“A lot of people are surprised it’s someone in the UK making this sort of art.”
An elegantly tattooed englishman in a wide-brimmed fedora, artist Tom Webb lives just outside of Oxford, yet the imagery of his art is deeply rooted in the American Southwest.
Hermitic teepees, distant deserts, world-weary wanderers — these are his subjects, surrounded by emptiness, left unfinished, or bisected by planes of blank space.
Symbolic and figurative in ethos, fresh and free in execution, Webb makes work the eye can roam in.
I see myself in the companionless travelers he often depicts – so eager, so anxious — aiming always to be somewhere else.
This is why I had called at 6am — to talk about American folk art, the lonesome west, and what we love innately about both.
“I’ve always really loved the idea of the romantic landscape — of the West.
If you ever visit London, you’ll see it’s quite different. I like the idea of the endless landscape, of endless possibilities.”
“So when did you decide you’d move here, to the United States?”
“I decided when I was like 7 years old or something. I always knew I would get there. It’s quite nice to be on the cusp of one of my biggest ambitions.
I’m really hoping to move out to LA at the beginning of the year. Rene and I have a lot we want to work on.”
Rene is Rene Holguin of RTH, who had invited Webb out to his LA trading post for a residency early in 2013.
RTH2, Holguin’s second act, has opened just two doors down, with an entrance flanked by two conversing diptychs. Both are Webb’s work.
“Why America? What was that initial pull — before your grandfather, before Rene?”
“Part of it is me and what I like.
The American way of making art — It’s quite natural. It seems to be kinda wholesome and naive in a way. Natural and unaffected. I like that.”
“As opposed to art in England being made in a way that is jaded and disingenuous ?”
“Well the English , they aren’t necessarily known for their positivity you know.
It’s different here. It’s grey and crowded.
“So how did you meet Rene then? I can’t think of two places farther apart in personality and climate than Los Angeles and London.”
“Rene and I met in London by off-chance.
While he was in London –I can’t remember why he was here, but he was here — he happened to see the wall mural I had done in Hackney.”
“Did he know the mural was your work? Did he know you?”
“No, not at all. Rene was with a friend of mine who said he could introduce the two of us. We then met for about an hour and we both just stayed open to the idea of collaborating.
Then they went to Arcosanti and asked me to make a fabric piece for that.”
An experimental eco village, Arcosanti was created by Paolo Soleri in the 1970’s.
The compound is located 70 miles outside of Phoenix, surrounded by furrowed desert valleys.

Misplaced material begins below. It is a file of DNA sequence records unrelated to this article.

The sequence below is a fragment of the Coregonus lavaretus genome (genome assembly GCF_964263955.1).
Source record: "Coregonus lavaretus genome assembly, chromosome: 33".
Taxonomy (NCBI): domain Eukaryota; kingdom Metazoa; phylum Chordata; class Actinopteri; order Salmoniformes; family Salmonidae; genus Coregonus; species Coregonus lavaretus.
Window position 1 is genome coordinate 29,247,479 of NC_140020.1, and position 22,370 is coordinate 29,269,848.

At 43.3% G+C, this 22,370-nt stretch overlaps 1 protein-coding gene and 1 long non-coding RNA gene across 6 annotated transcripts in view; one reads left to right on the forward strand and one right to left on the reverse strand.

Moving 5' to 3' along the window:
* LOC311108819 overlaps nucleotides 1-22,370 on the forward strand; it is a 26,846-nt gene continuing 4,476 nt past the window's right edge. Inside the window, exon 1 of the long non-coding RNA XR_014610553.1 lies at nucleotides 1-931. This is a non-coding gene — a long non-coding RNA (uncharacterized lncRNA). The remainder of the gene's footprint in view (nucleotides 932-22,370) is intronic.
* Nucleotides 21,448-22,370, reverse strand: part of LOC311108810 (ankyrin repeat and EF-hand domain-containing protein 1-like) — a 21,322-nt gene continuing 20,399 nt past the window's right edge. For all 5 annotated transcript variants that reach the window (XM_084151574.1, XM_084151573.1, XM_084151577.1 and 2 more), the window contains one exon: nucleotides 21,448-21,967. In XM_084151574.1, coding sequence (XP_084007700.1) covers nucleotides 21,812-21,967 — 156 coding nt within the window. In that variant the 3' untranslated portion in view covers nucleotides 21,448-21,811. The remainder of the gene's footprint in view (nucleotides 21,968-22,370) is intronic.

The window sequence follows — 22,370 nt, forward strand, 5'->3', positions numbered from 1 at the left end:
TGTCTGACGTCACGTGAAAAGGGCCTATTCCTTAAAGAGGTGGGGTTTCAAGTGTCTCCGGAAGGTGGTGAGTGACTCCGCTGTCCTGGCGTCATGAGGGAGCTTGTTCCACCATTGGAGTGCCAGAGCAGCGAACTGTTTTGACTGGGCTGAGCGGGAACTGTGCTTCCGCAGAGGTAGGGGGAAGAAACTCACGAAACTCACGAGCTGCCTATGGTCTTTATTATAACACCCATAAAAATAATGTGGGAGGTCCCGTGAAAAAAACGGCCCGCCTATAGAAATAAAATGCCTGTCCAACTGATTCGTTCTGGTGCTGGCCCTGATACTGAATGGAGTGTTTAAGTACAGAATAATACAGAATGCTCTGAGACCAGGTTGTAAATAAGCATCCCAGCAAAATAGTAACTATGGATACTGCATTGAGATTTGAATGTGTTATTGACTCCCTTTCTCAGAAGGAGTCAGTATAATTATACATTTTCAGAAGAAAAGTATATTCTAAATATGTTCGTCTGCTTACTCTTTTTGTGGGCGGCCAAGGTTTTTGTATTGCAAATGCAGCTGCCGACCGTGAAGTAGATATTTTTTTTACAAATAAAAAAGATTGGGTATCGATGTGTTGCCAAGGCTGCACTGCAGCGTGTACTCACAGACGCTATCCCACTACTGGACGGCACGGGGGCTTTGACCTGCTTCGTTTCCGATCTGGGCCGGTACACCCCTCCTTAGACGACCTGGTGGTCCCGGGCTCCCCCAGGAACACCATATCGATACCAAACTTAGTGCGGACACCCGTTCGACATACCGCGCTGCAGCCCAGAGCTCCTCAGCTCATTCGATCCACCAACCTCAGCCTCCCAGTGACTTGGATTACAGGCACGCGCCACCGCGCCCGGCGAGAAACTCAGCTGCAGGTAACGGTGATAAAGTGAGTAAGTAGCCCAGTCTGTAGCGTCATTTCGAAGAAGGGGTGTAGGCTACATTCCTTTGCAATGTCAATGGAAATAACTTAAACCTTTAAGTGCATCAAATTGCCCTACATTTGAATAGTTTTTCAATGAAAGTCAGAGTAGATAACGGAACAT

Based upon Soleri’s ideas of a landscape-driven utopia, Arcosanti’s architecture is both dramatic and organic.
If looking for off-the-grid,high-concept inspiration, Soleri’s living dreamscape is the trip.
A combination of banner, poncho, and shawl, the woven piece Webb created for such a summit is titled ‘You and I’ and its composition mirrors that of the Hackney wall mural Holguin had originally been drawn to.
It was the first piece Webb created for RTH.
“What was that like, getting to California and collaborating with Rene?”
“We were never too tight on what it would be.
I am pretty confident of who I am as an artist, and pretty confident about why I make art and how I like to make art, but also very trusting of Rene.
I think Rene feels similarly. He allowed me to kind of play.
So I would work on things — make stuff, show him — and he was very good at letting me do that, while giving me feedback on what he wanted to see. What Rene is doing — it is art. He is an artist.
His way of putting something together — it is very novel and it is very natural. It just comes out of him like it’s a part of him. It has something to it which is very unaffected, and I quite like that.
I always like people with whom whatever they do just comes out of them, is very natural for them — is a part of them.”
“Honest work is powerful when present.”
“There’s a lot of power in what’s not there. Imbuing a physical object with emotion — that’s a very interesting process to me.
Taking your feelings, putting them into a work, and then letting that work converse with the viewer, who is then moved emotionally.
It’s quite amazing when that happens.”
“It’s amazing it can happen at all.”
see more work
from Tom Webb
here, on his website
and if in LA
stop by RTH
537 + 529 la cienega blvd